Cheat Your Way to Yarny Goodness by Mixing Crafty Passions

Mock felted Chloe Handbag, Lazy Girl Designs #LGD120

Lazies, One of my all time favorite creations is this gorgeous mock-felted Chloe Handbag. Not only do I love the limey greens and earthy undertones of this delicately furry yarn, the whole thing is a big fat cheat. And I love a good cheat that bypasses convention. And today, I’m going to tell you how I did it. Be sure to download the tutorial later in this post.

Here we are at the end of what I think of as ‘yarn’ season. For me, crochet is a cold-weather craft because a project usually rests on me as I crochet, creating warmth that’s better suited for winter than summer.

At the end of yarn season I have leftovers, scraps, extras that were purchased as just-in-case or overages. What to do with all this yarny goodness? Mix crafts with small projects and build your embellishment stash.

Yummy mohair yarn begging to become something.

I love the look of felted bags but, honestly, the whole ‘make it big then shrink it’ concept leaves me feeling like there is some magic formula or expertise I must have in order to do it right. I’m sure it’s easy, but it intimidates me. So, here is my quick and easy Lazy Girl way to make a yarn covered bag without knowing anything about felting.

To make a Lazy ‘felted’ bag, follow these simple steps to combine crocheting or knitting along with sewing to make what appears to be a purse constructed of yarn.

1) Find a fabric bag style or design you want to make. Simple is better in order to showcase the yarn. This sample uses our Chloe Handbag pattern. The cover is one rectangular piece that wraps from the front of the bag, across the bottom and back up the other side.

Lazy Girl Designs Chloe Handbag #LGD120

2) Get some yummy yarn. Look at those colors! And the specks of gold, oh my! Thin or lightweight yarn is ideal for this technique.

3) Crochet or knit the yarn into a rectangle a bit bigger than the cover of the purse. It doesn’t have to be accurate along the edges so don’t worry if you drop or add stitches.

4) Use a piece of fusible web (Steam-A-Seam, Wonder Under, etc) to fuse the yarn rectangle to the cover fabric. Then cut the pattern piece from the yarn/fabric creation and treat it as one piece of material and assemble the bag from there. You may want to stay stitch along the edges where the yarn is cut to secure the lose fibers while completing the project.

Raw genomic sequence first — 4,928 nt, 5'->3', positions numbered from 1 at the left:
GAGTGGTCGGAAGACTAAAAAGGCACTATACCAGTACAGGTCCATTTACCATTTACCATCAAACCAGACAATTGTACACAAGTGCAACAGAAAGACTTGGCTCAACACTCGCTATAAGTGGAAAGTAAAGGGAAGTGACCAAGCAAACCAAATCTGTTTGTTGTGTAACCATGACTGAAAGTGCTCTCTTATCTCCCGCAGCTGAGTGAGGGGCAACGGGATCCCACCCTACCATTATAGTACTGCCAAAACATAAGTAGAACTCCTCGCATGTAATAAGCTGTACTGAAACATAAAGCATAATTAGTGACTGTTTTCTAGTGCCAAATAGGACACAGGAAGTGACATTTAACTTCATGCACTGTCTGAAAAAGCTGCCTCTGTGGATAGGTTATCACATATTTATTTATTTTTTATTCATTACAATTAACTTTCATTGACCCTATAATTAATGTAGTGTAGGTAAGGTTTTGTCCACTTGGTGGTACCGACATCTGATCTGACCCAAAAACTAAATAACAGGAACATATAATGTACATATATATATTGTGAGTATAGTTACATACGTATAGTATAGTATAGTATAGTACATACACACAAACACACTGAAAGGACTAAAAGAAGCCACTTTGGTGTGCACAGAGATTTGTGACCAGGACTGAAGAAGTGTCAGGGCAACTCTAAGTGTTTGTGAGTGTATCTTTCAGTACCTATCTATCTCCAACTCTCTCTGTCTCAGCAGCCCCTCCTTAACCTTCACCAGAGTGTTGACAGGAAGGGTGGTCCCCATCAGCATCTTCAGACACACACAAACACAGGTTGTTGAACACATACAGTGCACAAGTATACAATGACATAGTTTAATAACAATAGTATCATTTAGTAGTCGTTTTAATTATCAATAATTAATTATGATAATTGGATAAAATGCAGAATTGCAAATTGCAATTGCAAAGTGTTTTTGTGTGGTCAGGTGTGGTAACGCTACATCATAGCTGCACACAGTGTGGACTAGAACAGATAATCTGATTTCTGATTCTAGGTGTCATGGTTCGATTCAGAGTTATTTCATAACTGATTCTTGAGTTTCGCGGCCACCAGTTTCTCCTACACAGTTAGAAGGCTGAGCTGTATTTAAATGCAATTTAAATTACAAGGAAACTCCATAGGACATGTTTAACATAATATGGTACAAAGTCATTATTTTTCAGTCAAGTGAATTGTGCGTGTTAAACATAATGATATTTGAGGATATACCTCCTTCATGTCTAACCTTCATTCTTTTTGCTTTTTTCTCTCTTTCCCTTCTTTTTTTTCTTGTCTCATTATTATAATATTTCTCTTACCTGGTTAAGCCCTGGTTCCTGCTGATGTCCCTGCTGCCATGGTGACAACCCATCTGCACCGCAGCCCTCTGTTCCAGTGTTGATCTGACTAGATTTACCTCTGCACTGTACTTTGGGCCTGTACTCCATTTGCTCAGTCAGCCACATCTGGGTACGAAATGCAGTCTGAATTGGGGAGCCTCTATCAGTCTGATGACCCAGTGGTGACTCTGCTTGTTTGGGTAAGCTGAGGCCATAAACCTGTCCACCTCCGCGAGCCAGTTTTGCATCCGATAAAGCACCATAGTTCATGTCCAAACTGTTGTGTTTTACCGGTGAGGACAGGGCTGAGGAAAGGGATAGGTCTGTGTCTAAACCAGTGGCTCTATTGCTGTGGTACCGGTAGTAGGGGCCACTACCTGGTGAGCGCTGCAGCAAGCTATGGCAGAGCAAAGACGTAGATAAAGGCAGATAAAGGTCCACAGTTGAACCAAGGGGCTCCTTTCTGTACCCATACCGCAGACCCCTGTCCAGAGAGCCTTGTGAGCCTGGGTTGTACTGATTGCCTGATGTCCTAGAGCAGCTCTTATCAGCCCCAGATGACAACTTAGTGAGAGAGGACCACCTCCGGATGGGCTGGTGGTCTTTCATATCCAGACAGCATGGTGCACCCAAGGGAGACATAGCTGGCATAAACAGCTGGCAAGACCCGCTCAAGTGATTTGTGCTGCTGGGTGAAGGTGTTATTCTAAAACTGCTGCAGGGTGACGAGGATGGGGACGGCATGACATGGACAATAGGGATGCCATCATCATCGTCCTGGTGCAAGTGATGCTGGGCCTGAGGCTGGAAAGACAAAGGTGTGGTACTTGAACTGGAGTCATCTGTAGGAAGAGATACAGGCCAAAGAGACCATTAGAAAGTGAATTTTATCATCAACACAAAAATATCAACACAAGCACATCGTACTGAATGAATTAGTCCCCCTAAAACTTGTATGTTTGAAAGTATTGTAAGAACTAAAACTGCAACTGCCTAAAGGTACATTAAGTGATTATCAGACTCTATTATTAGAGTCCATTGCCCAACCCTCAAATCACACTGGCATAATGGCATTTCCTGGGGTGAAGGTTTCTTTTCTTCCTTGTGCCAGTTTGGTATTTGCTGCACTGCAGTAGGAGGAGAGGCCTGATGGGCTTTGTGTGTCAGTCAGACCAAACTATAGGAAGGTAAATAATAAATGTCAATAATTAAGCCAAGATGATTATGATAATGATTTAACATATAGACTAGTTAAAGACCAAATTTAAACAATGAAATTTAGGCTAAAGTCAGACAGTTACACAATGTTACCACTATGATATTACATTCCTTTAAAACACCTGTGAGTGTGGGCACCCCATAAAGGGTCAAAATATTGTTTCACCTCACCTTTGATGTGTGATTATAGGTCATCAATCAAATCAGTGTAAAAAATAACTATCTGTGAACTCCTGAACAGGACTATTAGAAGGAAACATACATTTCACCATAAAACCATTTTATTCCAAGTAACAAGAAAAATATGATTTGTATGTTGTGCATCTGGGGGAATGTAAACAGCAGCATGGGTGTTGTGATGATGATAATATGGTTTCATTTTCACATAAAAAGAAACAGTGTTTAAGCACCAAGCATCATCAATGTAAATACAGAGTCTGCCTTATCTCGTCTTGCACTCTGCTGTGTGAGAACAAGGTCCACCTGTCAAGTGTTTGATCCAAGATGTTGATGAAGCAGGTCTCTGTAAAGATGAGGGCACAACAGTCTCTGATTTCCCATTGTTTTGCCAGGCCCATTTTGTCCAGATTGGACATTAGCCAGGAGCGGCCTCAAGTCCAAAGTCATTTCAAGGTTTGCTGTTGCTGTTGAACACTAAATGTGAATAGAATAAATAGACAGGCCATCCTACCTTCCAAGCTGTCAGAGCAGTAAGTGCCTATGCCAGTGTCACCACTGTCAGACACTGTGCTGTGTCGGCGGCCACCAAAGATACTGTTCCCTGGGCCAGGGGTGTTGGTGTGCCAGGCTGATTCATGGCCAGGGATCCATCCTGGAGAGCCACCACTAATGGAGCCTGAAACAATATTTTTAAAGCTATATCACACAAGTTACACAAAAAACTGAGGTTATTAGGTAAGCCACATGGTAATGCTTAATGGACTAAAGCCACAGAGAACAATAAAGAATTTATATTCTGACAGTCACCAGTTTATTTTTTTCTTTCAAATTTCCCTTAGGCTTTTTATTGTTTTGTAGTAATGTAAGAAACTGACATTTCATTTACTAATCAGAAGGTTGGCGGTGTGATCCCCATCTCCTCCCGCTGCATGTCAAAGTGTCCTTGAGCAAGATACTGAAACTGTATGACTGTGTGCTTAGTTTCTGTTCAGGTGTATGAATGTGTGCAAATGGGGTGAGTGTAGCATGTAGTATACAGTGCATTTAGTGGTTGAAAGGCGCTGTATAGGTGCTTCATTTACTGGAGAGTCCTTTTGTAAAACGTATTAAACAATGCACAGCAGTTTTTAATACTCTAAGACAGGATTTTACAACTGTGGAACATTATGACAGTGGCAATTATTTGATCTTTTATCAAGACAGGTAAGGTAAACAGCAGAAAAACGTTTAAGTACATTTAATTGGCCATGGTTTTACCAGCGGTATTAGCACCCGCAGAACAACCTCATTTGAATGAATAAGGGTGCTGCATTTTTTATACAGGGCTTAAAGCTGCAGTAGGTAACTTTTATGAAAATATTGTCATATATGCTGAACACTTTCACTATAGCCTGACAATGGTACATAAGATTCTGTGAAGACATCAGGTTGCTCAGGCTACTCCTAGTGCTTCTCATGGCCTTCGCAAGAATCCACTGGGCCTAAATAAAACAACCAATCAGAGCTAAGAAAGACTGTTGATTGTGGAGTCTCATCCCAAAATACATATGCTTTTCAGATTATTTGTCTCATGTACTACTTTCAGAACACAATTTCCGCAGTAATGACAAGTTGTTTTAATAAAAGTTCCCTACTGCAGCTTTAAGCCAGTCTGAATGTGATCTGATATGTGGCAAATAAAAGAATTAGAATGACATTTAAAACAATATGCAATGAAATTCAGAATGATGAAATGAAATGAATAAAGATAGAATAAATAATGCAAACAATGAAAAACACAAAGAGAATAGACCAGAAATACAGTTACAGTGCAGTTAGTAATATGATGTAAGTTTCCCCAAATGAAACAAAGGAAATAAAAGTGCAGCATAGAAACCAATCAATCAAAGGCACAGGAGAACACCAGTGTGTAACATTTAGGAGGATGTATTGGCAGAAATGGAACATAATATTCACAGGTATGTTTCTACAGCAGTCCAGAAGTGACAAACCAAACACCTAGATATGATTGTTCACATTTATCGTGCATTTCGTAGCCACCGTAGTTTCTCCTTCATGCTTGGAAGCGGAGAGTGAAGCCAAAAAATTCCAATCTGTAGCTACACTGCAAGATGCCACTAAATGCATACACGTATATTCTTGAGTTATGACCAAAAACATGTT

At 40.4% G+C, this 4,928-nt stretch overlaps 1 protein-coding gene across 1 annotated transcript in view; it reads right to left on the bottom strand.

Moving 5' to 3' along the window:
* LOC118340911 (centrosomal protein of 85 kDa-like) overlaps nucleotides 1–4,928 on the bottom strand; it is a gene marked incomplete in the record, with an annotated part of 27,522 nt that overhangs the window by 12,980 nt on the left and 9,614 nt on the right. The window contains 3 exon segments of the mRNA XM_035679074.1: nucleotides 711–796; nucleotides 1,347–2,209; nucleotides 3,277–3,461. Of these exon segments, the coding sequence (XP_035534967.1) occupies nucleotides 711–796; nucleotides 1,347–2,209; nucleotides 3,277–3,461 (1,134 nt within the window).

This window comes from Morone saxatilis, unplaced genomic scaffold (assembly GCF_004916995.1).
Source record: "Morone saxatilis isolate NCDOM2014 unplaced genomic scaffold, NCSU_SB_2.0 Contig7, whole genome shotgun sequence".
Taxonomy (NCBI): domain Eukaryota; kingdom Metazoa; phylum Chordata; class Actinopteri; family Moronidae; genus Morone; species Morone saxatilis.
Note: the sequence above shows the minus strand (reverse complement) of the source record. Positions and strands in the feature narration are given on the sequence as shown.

5) Easily add details with a second yarn that coordinates with your first yummy yarn. Here we’ve wrapped the handle tabs and the center top of the handles (handles by Clover, item #6324) for a bit of flair and interest.

Use a second yard to create unique handle detail.

I used a ‘Fossil Fern’ fabric from Benartex in green that closely matched the yarn. Since it’s a light colored fabric, the ‘film’ of the fusible goes undetected and merely lightens the green a bit. This would look quite different on a black piece of fabric.

This is a technique that could be used for so many things. In this bag sample the yarn was made stable and sturdy by building up behind it with the fusible and fabric. There is no need for you to crochet perfectly, the edges of the rectangle will be sewn into the seam allowances, or cut off. As long as the rows look straight from side to side when fusing, it looks good. And that’s what we’re going for here.

A little yarn goes a long way, wrapped around these fabric handle tabs.

Our goal is the illusion of perfection in the absence of actual perfection. Perfection is highly overrated and too darned hard to achieve in my Lazy Girl world.

Build an Embellishment Stash
Finally, every time I buy yarn, I cut off a yard or two to build a stash of beautiful fibers. I like the same color families and design elements in yarn, fabric, buttons, etc. I tend to buy things that go together. Start building your stash so you’ll always have that perfect bling on hand for every project.

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Click here for a printable version of this free tutorial.

Enjoy!
Joan

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9 Responses to “Cheat Your Way to Yarny Goodness by Mixing Crafty Passions”

  1. Sheila Perl — April 2, 2012 @ 7:37 am

    Trust you, Joan, to come up with such an easy and beautiful project!!
    Thank you! :)

  2. Annie Unrein — April 2, 2012 @ 10:00 am

    Oh, Joan, I love your attitude: Perfection IS overrated and sewing is supposed to be FUN. Thanks for always making me smile and for making sewing such a fun endeavor. Hope to see you at Market in KC.

    Annie

  3. Susan — April 2, 2012 @ 11:08 am

    this looks like fun……I watched a friend of mine knit three LARGE bags a couple of winters ago and then felt them…..it was waaaay too much work for my mind!

  4. leli — April 2, 2012 @ 6:56 pm

    Nice project Will have to try felt first to do this project

  5. Brenda — April 2, 2012 @ 8:09 pm

    This is such a cute idea. Are the handles wood?

  6. dottie — April 3, 2012 @ 7:17 am

    Hi Joan,
    What a great idea but think I’ll take it a Lazy step farther and go to the local thrift shop to buy a sweater and then cut it to work with the LGD bag pattern.

    You continue to amaze with all your great ideas. Thanks for another one.

  7. joan — April 17, 2012 @ 10:19 pm

    Great look, really great. You said chating but looks a lot better than this. Regards.

  8. Lori — May 20, 2012 @ 10:48 am

    Joan,

    I’m having trouble finding purse handles lately. Can you recommend a source (either online or in Columbus, OH area).

  9. Brenda — June 18, 2012 @ 1:32 pm

    Joan,
    I love projects with yarn. It is fun and exciting to see such projects as these